In computing, virtualization is the process of abstracting a resource beyond its physical form. Many types of technologies can be virtualized, including servers, storage devices, networks, and applications, which is why virtualization has become associated with a wide variety of computing technologies.
How does virtualization work?
Most virtualization techniques involve a few main components:
- Host machine: The physical underlying hardware on which virtualization occurs
- Virtual machines (VMs): The individualized units of resources that have been abstracted from the host machine
- Hypervisor: A thin layer of software that creates and runs virtual machines
- Hypercalls: API messages sent between a hypervisor and an operating system
- Containers: Individualized units of software used in application virtualization
When a resource is virtualized, the hypervisor divides it into one or more virtual machines, similar to when a hard drive is partitioned to create two separate hard drive spaces. Devices, applications, and users are able to interact with each VM as independent resources.
History of virtualization
The concept of virtualization began in the early 1960s when the first computers leveraged a technique called time-sharing. This technology allowed multiple users to share a single computer’s resources and enabled simultaneous access to batch processing capabilities. The first time-sharing operating system was called Multics, a predecessor of UNIX and Linux systems.
A few years later, IBM developed the CP/CMS system—the first mainframe operating system that supported virtualization. Enterprises would use these systems to run legacy apps on multiple operating system types and versions. This kind of virtualization also optimized how resources were allocated for various workloads, so organizations didn’t need to maintain more servers than absolutely necessary.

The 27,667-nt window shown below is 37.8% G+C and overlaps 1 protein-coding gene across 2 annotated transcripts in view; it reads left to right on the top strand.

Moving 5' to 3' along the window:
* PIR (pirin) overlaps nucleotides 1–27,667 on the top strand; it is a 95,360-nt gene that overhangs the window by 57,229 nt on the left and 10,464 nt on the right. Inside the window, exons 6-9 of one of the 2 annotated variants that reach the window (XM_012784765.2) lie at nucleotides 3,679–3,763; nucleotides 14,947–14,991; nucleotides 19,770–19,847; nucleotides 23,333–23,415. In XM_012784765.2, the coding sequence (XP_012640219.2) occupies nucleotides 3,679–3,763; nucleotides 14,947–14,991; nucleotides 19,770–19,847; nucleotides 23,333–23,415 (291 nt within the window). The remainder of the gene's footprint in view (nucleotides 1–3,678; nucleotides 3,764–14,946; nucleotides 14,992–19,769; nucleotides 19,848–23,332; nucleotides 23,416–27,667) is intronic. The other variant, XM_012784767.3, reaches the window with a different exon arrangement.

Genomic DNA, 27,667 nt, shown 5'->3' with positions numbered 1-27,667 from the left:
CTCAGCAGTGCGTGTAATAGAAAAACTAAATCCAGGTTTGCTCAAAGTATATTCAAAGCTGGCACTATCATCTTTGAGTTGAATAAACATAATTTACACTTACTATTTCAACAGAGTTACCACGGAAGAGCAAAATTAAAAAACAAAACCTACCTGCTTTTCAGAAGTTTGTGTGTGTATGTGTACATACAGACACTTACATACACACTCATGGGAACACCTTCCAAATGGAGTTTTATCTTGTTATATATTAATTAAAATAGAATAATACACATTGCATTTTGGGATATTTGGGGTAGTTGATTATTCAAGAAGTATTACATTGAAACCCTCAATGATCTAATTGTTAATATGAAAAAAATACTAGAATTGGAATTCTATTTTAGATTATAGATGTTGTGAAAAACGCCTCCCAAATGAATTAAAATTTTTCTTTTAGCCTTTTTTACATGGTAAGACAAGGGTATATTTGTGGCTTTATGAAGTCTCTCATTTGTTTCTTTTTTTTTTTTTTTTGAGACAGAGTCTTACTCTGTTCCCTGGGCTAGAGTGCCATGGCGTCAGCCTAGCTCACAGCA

Then, the rise of the internet in the early 2000s further escalated the need for server virtualization. Website hosting required more server capacity than most small businesses or independent bloggers were capable of maintaining, so companies like VMware introduced solutions that allowed customers to rent a portion of a bigger data center. This would later become what we know today as cloud computing.
Benefits of virtualization
Virtualization offers enterprises a number of advantages, which is why it’s become such a prominent trend in the IT industry. Specifically, virtualization allows companies to utilize their resources more efficiently.
Before virtualization, each workload—meaning each application and its resource requirements—needed a separate server environment to operate. Virtualization made it possible for multiple workloads to share resources on the same server without compromising performance or reliability. For this reason, virtualization also means enterprises have reduced capital and operating costs.
Virtualization makes it simpler and faster to provision applications and resources within a broader data center. Plus, when something goes wrong, the disaster recovery process is much quicker. There is minimal downtime, and the impact of a potential outage can be contained to the individual VM.
Types of virtualization
As mentioned above, many types of technologies can be virtualized, but they all typically fall under one of the following primary categories:
- Storage virtualization: Multiple storage devices are interconnected to appear as a single storage unit
- Server virtualization: A physical server is is partitioned into smaller virtual servers
- OS virtualization: Multiple instances of an operating system are contained within a single device
- Network virtualization: A network is decoupled from its hardware and abstracted to run independently
- Application virtualization: An application is installed on a server but can be accessed and used as if it were installed on a user’s local device
- Data virtualization: Data from disparate sources is aggregated to create a single view
- Desktop virtualization: A computer’s desktop environment is separated from the underlying computer hardware, so it can be accessed from other computers
There are several software vendors that enable each of the types of virtualization listed above. Prominent vendors include:
This article was updated by Kaiti Norton.